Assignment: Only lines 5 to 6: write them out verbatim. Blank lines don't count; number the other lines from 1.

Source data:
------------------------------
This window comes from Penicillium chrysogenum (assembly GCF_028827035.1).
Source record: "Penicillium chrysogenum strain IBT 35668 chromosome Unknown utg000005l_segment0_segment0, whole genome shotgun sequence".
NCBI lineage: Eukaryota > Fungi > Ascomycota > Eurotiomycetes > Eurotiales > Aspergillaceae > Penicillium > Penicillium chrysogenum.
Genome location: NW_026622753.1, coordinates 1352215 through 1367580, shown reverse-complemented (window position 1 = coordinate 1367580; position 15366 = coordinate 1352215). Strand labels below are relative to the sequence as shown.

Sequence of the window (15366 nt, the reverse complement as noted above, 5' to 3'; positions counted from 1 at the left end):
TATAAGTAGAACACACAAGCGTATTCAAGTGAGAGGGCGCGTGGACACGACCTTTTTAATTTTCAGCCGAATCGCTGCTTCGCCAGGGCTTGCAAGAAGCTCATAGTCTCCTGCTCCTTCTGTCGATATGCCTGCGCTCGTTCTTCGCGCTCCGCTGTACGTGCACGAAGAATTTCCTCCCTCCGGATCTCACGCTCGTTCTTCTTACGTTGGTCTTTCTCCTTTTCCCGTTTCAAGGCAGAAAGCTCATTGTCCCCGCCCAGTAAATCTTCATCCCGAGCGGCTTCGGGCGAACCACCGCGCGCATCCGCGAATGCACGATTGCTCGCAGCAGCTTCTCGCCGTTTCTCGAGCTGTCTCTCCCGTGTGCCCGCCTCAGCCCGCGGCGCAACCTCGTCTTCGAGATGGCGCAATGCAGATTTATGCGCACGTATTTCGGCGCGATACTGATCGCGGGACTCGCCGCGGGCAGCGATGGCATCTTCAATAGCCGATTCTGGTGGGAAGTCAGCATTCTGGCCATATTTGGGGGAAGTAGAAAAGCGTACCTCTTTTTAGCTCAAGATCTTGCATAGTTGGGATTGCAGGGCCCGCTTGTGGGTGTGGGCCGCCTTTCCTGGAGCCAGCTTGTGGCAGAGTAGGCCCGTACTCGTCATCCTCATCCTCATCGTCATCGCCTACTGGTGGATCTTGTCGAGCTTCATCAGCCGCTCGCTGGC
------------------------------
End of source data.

Sequence of the window (15366 nt, the reverse complement as noted above, 5' to 3'; positions counted from 1 at the left end):
TATAAGTAGAACACACAAGCGTATTCAAGTGAGAGGGCGCGTGGACACGACCTTTTTAATTTTCAGCCGAATCGCTGCTTCGCCAGGGCTTGCAAGAAGCTCATAGTCTCCTGCTCCTTCTGTCGATATGCCTGCGCTCGTTCTTCGCGCTCCGCTGTACGTGCACGAAGAATTTCCTCCCTCCGGATCTCACGCTCGTTCTTCTTACGTTGGTCTTTCTCCTTTTCCCGTTTCAAGGCAGAAAGCTCATTGTCCCCGCCCAGTAAATCTTCATCCCGAGCGGCTTCGGGCGAACCACCGCGCGCATCCGCGAATGCACGATTGCTCGCAGCAGCTTCTCGCCGTTTCTCGAGCTGTCTCTCCCGTGTGCCCGCCTCAGCCCGCGGCGCAACCTCGTCTTCGAGATGGCGCAATGCAGATTTATGCGCACGTATTTCGGCGCGATACTGATCGCGGGACTCGCCGCGGGCAGCGATGGCATCTTCAATAGCCGATTCTGGTGGGAAGTCAGCATTCTGGCCATATTTGGGGGAAGTAGAAAAGCGTACCTCTTTTTAGCTCAAGATCTTGCATAGTTGGGATTGCAGGGCCCGCTTGTGGGTGTGGGCCGCCTTTCCTGGAGCCAGCTTGTGGCAGAGTAGGCCCGTACTCGTCATCCTCATCCTCATCGTCATCGCCTACTGGTGGATCTTGTCGAGCTTCATCAGCCGCTCGCTGGC